Cathy Reisenwitz

Stating, “This budget rejects the President’s cuts to national security,” the proposal actually increases military spending, ratcheting it back up to pre-sequestration levels. How unfortunate that after all the fighting over sequestration, the GOP wants to undo all that good work. National Review describes sequestration’s automatic spending cuts, implemented after the 2011 debt-ceiling fight, as one of the GOP’s greatest accomplishments since retaking the House in 2010. And for what?

The United States’s military spending defies all logic and common sense. The United States is responsible for 39 percent of all the military spending in the the world. Sequestration would put the DoD’s budget at about $475 billion. That would mean the United States would only outspend the next-biggest competitor, China, by $309 billion.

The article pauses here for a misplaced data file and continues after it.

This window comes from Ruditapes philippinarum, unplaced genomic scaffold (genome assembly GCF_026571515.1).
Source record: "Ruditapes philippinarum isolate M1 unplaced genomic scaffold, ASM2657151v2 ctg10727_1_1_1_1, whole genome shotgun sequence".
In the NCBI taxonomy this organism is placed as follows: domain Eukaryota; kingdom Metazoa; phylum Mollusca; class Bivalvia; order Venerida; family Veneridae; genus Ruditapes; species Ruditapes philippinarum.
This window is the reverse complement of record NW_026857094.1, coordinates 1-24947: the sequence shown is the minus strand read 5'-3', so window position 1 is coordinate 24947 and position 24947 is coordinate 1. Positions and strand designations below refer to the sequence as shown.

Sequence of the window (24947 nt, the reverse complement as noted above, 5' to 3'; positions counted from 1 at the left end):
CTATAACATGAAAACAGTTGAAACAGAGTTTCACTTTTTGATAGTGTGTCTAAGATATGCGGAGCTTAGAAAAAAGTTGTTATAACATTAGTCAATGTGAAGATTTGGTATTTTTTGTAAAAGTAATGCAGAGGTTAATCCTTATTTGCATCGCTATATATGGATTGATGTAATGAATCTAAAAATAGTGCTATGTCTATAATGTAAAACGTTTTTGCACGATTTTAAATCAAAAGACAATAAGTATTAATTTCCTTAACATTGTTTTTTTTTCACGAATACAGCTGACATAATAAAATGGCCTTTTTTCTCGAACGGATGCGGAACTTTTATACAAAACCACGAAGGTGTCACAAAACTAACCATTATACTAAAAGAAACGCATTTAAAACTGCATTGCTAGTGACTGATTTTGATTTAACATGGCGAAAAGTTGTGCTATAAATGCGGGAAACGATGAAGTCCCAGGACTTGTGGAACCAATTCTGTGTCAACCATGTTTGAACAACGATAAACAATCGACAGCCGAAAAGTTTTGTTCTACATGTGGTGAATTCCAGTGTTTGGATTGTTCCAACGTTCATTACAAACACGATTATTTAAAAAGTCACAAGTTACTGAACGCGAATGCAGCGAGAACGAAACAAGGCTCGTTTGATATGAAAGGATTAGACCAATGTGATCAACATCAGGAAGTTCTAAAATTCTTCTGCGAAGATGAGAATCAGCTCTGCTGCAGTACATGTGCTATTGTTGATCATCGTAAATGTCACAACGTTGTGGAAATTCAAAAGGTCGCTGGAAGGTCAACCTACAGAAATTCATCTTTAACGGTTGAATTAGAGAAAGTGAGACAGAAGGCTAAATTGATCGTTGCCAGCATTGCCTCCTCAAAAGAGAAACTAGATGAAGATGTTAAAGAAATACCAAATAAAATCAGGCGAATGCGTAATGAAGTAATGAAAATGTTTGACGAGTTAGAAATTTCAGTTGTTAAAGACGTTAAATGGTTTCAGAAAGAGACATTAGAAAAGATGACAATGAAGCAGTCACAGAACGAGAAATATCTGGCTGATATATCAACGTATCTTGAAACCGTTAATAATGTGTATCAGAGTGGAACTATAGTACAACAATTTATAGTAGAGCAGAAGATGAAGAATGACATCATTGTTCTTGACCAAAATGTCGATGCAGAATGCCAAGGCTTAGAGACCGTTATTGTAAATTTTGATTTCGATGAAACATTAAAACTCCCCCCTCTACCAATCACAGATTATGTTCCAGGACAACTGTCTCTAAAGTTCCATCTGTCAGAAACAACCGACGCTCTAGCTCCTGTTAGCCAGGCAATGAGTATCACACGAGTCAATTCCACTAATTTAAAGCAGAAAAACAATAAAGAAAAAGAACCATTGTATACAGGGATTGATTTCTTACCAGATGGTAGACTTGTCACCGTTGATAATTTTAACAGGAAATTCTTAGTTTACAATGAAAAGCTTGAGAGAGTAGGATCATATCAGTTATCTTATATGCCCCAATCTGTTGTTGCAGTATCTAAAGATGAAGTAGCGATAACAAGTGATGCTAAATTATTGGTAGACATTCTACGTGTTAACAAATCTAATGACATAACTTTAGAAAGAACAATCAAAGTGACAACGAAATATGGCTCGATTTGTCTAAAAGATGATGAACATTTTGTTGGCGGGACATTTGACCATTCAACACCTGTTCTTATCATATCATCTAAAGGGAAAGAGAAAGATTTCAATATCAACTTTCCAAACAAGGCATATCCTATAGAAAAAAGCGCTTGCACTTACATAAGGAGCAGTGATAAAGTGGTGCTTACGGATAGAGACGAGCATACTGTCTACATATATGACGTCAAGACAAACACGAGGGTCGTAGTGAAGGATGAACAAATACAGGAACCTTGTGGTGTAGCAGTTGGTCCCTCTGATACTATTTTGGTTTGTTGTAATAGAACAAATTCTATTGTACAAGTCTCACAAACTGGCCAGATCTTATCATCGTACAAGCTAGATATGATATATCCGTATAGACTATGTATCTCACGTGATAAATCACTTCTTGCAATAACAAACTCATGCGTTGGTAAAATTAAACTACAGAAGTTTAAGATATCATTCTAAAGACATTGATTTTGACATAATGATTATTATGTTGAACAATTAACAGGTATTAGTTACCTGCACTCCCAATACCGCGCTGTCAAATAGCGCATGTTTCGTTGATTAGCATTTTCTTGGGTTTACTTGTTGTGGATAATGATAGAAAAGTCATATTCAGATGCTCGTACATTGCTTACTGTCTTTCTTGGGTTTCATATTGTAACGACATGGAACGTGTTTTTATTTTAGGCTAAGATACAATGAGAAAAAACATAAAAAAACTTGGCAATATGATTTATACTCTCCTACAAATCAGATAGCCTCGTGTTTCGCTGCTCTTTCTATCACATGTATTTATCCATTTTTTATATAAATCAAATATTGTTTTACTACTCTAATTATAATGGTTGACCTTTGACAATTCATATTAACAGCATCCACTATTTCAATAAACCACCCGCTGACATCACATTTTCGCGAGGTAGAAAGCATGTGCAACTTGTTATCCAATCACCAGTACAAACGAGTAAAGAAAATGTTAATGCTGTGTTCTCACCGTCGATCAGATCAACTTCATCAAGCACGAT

Simply by getting rid of waste, the Pentagon could easily cut around $70 billion from the budget over 10 years without threatening any Army brigade combat teams, Navy combat ships or Air Force fighter squadrons. One senior defense official estimates the Pentagon could save the $23 billion it wasted in 2013 overusing contractors and underusing oversight.

As for entitlement spending, according to Social Security and Medicare’s board of trustees, “We are looking at over $30 trillion in total obligations that we have to find sources to pay for above and beyond projected payroll tax and premium revenues.”

While it’s great that Ryan wants to reduce the corporate tax rate to 25 percent, repeal all of Obamacare, including the Independent Payment Advisory Board, reduce the size of the federal workforce, wind down Fannie Mae and Freddie Mac, and eliminate corporate welfare, there is simply no way any of that will make the difference we need to see if GOP politicians continue to shirk from their responsibility to cut where it matters: entitlements and military spending. The real gimmick here is that Republican lawmakers keep talking about free markets and fiscal responsibility, then slinking away when it comes time to put their money where their mouths are.


Cathy Reisenwitz

Cathy Reisenwitz is a Young Voices Associate and a D.C.-based writer and political commentator.


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